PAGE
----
Antioxidants have taken a beating lately. Millions of people ingest antioxidant nutrients, such as vitamins C and E, in the hope that these nutrients will protect against disease onset, and perhaps even offer some life extension benefits. The antioxidant era began back in 1957 when scientist Denham Harman. Harman, who was the director of cardiovascular research at the University of Nebraska, formulated his Free Radical Theory of Aging that year. The Free Radical Theory of aging stated that free radicals, which are byproducts of oxygen metabolism and are constantly being produced in the human body, attack cellular membranes, especially the fatty portions, and in doing so compromise cellular integrity. The cellular membrane is the gatekeeper of cells, and when it breaks down due to the oxidizing effects of free radicals, the cell is now open to invasion by a large variety of noxious substances. These substances include carcinogens that can damage cell DNA, resulting in cell mutations that are the initial cause of cancer. Damage to the cell also promotes cellular death and aging. Free radicals are just unpaired electrons. Electrons come in pairs, and the only objective of a free radical is to combine with paired electrons, which interferes with their activity.
This process of pairing with stable electrons by free radicals is an oxidation process. If there were no recourse to this constant oxidation induced by free radicals, no life would be possible. But it turns out there are two basic antidotes to free radical attacks. One is the endogenous antioxidant system, consisting of various enzymes with the ability to neutralize free radicals, often by contributing an electron that stabilizes the wild free radical. The built-in antioxidant enzymes of the body include catalase, superoxide dismutase, and perhaps the most interesting of all, glutathione. The other option to protect against the noxious effects of free radicals comes in the form of various dietary antioxidants, such as vitamins E, C, A, and various minerals. Indeed, minerals are required to activate the endogenous antioxidant enzymes,such as how zinc and manganese are required for the full expression of superoxide dismutase enzymes.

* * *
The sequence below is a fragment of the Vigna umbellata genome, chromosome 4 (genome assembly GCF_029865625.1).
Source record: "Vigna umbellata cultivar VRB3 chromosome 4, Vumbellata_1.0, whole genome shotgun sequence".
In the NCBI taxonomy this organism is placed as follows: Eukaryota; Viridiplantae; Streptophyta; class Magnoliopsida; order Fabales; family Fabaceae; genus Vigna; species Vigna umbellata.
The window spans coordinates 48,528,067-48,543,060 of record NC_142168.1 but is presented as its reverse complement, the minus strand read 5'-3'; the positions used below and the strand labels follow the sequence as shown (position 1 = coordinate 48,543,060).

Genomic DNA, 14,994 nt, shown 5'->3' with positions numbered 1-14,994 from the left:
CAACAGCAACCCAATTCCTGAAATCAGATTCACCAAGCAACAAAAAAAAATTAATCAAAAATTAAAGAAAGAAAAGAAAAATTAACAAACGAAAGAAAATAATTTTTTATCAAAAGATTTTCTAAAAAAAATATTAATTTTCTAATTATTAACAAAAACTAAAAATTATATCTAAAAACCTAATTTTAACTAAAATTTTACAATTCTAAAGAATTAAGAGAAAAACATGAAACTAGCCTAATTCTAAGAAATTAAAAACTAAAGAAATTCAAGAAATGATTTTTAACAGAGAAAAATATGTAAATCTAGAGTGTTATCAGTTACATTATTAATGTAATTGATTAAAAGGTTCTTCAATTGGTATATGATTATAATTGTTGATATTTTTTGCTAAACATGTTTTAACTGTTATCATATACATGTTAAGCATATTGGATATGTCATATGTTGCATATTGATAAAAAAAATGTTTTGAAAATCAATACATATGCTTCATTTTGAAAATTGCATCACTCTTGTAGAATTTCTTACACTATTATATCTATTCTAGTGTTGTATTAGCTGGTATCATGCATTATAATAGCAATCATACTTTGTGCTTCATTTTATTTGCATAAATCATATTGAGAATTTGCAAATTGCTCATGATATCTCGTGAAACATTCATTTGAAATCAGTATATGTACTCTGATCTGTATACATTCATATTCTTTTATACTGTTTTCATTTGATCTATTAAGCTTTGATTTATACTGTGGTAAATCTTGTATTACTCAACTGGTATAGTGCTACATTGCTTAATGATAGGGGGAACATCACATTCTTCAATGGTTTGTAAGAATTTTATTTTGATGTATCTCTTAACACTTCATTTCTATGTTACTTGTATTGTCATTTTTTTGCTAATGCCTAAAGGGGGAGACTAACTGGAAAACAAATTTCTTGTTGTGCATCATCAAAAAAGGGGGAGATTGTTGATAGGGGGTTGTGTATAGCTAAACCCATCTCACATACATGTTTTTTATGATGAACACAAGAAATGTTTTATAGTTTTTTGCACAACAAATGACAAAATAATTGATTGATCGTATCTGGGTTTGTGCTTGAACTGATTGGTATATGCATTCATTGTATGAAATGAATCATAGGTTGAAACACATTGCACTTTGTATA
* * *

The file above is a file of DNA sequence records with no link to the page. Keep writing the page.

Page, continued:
While the endogenous antioxidant enzymes offer protection, with age, the production of these enzymes tends to take a downturn. Some scientists think that it's the loss of these enzymes that opens the door to a number of diseases that often show up with age. These include various degenerative brain diseases, including Alzheimer's and Parkinson's diseases, both of which show increased oxidative damage activity. Cardiovascular disease also has an oxidation component. Low-density lipoprotein cholesterol or LDL is the primary carrier of cholesterol in the blood. Among other things, it carries cholesterol to the Leydig cells of the testes, where the cholesterol is converted into testosterone in a number of enzymatic transformations. LDL is not dangerous unless . . .